Inoculum preparation

One g Lactobacillus acidophilus was activated in 100 ml MRS broth for 15h at 37 °C. Subsequently, the probiotic was centrifuged in a Hitachi CR22GIII (Tokyo, Japan) at 4670 x g for 15 min., and then washed with 1 mL 0.85%NaCl. Cells were suspended in saline to approximately 10 log CFU/g-1.

Production of pectin microcapsules by ionic gelation

The microcapsules were produced as proposed by ECTHEPARE et al. (2016), with modifications, in which a solution of 2% low methoxylation pectin pH 4.0 was sprayed by a double fluid atomizer measuring 1mm in diameter, at a distance 12 cm from the tip of the atomizer to the 0.1 M calcium chloride solution. Velocity of the compressed air was 0.555 mL/h and the pressure was 0.688 Kgf/cm2. Microcapsules formed were left stirring for 30 minutes in the solution until complete gelation had occurred, and were then filtered through a 53 μm diameter steel mesh screen and washed with sterile distilled water at pH 4.0.

Production of multilayer microcapsules

The methodology proposed by ANNAN et al. (2008) was followed, with adaptations. The 2% pectin microcapsules were transferred to solutions with different concentrations of whey protein (2% and 0.5%) and pectin (2% and 0.3%), according to the proposed treatment and the number of layers, as described in table 1. For each layer adsorption, the solution was stirred at 500 rpm for 30 min. at room temperature.

Table 1 Composition of microcapsules with and without multilayers produced by external ionic gelation, encapsulation efficiency of Lactobacillus acidophilus viable cells and mean diameter. 

Type of Microparticle Treatment EE (%) Diameter d (D 4.5) (µm)
LA/P0 Pectin 2% 87.91 + 00.6a 477.6a
LA/P1 Pectin 2% + whey protein concentrate 2% 72.50 + 0.41b 236.0b
LA/P2 Pectin 2% + whey protein concentrate 2% + pectin 0.3% 62.61 + 0,22c 223.0b
LA/P3 Pectin 2% + whey protein concentrate 2% + pectin 0.3% + whey protein concentrate 0.5% 77.34 + 0.09b 208.0c

Means and standard deviation with different letters within the same column were significantly different (P <0.05). LA = Lactobacillus acidophilus encapsulated in type of microcapsule.

Encapsulation efficiency

The encapsulation efficiency was determined according to Equation (1) (DOHERTY et al., 2011):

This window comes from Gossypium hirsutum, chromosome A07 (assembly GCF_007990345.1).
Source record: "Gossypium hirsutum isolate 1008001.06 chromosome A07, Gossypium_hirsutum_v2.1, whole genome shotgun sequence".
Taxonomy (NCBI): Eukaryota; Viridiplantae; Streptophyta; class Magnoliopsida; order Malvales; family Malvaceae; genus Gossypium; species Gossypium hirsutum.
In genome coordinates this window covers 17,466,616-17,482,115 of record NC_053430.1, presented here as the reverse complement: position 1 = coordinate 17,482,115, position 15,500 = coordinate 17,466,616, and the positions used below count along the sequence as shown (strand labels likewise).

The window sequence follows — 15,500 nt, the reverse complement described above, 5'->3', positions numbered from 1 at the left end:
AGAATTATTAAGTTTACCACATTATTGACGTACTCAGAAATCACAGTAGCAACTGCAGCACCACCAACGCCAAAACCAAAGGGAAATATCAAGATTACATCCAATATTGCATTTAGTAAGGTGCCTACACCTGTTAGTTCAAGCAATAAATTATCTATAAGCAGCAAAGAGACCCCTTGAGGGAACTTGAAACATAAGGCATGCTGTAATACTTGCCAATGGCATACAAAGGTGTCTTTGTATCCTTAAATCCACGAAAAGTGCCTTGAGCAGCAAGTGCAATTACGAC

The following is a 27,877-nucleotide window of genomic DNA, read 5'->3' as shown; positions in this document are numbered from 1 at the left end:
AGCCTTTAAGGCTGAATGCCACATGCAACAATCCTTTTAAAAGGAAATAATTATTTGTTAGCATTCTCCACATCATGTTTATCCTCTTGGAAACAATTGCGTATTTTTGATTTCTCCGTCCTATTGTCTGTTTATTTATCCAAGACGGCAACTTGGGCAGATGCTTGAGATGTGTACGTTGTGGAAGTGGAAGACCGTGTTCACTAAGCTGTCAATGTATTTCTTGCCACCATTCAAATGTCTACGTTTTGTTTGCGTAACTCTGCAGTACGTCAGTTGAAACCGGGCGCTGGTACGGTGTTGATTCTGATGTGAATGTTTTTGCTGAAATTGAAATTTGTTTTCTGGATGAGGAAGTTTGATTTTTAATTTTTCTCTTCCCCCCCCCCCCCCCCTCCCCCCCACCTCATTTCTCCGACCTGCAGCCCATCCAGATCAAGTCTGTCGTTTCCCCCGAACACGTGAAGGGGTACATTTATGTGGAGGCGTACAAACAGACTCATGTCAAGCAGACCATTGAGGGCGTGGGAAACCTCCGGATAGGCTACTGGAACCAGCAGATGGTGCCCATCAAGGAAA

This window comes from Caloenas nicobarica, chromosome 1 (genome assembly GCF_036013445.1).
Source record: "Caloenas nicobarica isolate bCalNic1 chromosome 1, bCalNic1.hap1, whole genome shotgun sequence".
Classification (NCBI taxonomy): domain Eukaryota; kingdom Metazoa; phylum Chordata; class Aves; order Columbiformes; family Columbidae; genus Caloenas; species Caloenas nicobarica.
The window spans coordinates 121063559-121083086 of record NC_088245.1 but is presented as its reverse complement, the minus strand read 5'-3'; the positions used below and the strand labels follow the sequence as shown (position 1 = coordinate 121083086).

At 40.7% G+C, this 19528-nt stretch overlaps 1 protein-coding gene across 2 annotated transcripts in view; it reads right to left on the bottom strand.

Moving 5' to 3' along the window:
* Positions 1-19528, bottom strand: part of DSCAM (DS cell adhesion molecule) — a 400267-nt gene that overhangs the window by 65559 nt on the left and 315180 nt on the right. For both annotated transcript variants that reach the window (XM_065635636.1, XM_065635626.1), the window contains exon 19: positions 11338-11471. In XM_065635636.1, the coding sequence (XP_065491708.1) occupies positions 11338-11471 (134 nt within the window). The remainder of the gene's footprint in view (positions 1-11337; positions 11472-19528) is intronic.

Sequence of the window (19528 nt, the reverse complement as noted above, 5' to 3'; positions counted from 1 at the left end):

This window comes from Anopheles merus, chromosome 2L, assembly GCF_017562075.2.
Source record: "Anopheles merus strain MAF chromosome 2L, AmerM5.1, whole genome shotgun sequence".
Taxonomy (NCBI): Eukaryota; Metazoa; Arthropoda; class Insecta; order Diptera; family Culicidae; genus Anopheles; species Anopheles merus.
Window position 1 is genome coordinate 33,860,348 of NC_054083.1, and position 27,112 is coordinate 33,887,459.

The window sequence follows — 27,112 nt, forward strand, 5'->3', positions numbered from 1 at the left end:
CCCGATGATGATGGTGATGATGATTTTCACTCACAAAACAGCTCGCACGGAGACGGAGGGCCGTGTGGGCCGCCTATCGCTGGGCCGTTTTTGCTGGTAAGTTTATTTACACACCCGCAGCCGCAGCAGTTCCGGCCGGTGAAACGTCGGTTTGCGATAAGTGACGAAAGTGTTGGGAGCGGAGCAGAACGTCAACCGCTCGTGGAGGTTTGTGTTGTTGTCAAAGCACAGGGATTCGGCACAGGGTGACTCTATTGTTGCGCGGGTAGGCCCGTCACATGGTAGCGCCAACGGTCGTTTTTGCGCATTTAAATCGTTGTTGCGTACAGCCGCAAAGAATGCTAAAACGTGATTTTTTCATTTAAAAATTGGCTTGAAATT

EE = N/N0 x 100 (1)

where N = log CFU.g-1 of the capsule, and N0 = log CFU.g-1 of the culture added to the capsule material.

Morphological characterization of microcapsules by optical and scanning electron microscopy

The morphology of the particles was assessed with an Axio Scope A1optical microscope (Carl Zeiss, Oberkochen, Germany), and microstructure of lyophilized microcapsules was examined with a JSM scanning electron microscope (SEM) (Jeol, Tokyo, Japan).

Mean diameter and size distribution of microcapsules

Measurements were taken using a Mastersizer 2000 laser diffraction particle size analyzer (Malvern Panalytical GmbH, Herrenberg, Germany).

Viable cell count

Samples were prepared as described by SHEU & MARSHALL (1993) One g microcapsules was added to 9 ml sterile phosphate buffer solution (pH 7.5), and stirred at 500 rpm for 5 minutes at room temperature. Subsequently, serial dilutions were made, with depth plating and addition of MRS agar overlay, in triplicate. Plates were incubation at 37 °C for 72h in anaerobic jars, using an Oxoid anaerobic generator (Thermo Fisher Scientific, Waltham, MA, USA). Storage time survival analysis was performed fortnightly for 120 days, with samples stored in sterile collection bottles at -18 °C, 5 °C and 25 °C, according to OLIVEIRA et al. (2007).

Evaluation of survival of L. acidophilus submitted to simulated gastrointestinal conditions